During our lunch in Philadelphia, Castro told me that he felt the tension between what’s expected of him because of who he is and the kind of broader leader he wants to be. “Whether at HUD or as mayor of San Antonio, I’ve been a leader for everybody, and there’s no question that on the issue of immigration, that’s something very close to my heart, in part because of my family and where we come from, but it’s also an issue that is right at the center of what this president is pushing in this election,” he said. “This campaign has been about trying to stay focused on delivering a strong message to all Americans, even while carrying the torch right now of being the only Latino running in a time when many Latinos feel like there’s a target on their back.”

Castro and his staff have been frustrated about what they see as a lack of attention for being out in front of key issues, from his proposal to change the border-crossing law to calling for Trump’s impeachment. In Milwaukee, a Latino reporter asked him whether he risks being stereotyped as “just” a Latino candidate. Castro noted that he’s released plans on housing, education, police reform, and eliminating lead poisoning. “I’m not going to back up from speaking out for immigrant communities that are vulnerable right now just because I’m brown,” he said. “At the same time, I’m trusting that … Americans out there—when they see me on the debate stage, or at a town hall, or in any other way—are big enough to understand that I would be a president for all Americans.”


Barack Obama’s biracial, international life story was part of what made him the Democrats’ answer to eight years of George W. Bush, and Castro, Obama’s former Housing and Urban Development secretary, is hoping he can be the party’s answer to four years of Trump. There’s no denying that Castro’s own story is impressive. Raised by a single mother, he and his brother both attended Stanford and Harvard Law, then both came home to San Antonio and entered politics. He first served on the San Antonio City Council at age 26, lost his first run for mayor at 30, and won the job four years later, at 34. Three years after that, Obama picked him for the same Democratic-convention keynote slot that had launched his own national political career in 2004. But while Obama’s DNC speech was a lightning bolt, Castro’s speech was generally forgettable. Obama’s led to a successful presidential campaign, while Castro’s led to a phone call with Obama from the driveway of a Panda Express two years later, accepting his offer to be HUD secretary. Castro rightly assumed the job would put him in consideration to be Clinton’s running mate in 2016—though he didn’t come nearly as close to being a finalist as he wanted or expected. He recently told Warren that he admires how she’s been able to weave her personal story into her policy rollouts.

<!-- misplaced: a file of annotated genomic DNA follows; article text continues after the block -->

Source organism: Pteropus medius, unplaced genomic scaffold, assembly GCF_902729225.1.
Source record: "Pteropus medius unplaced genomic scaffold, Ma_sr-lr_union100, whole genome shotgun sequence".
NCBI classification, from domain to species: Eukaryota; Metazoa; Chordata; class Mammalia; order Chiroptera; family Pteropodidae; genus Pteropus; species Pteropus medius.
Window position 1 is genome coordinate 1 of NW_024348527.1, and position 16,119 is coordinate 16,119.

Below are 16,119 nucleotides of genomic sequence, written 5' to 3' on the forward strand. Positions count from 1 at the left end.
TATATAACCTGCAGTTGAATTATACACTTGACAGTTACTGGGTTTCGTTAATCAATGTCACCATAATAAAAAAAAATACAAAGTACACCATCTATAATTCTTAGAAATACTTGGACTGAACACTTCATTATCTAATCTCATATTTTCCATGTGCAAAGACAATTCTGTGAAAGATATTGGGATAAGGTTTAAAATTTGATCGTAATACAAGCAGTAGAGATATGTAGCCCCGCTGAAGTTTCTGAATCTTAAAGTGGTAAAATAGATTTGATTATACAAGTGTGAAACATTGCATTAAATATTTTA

“I understand the struggle that a lot of people go through, because I understand that struggle myself,” is how Castro put it to me in Philadelphia. He comes at the topic of immigration in a way no one in the field has quite articulated—I watched him choke up when speaking about the conditions at the Homestead detention camp, outside of Miami, a few weeks ago.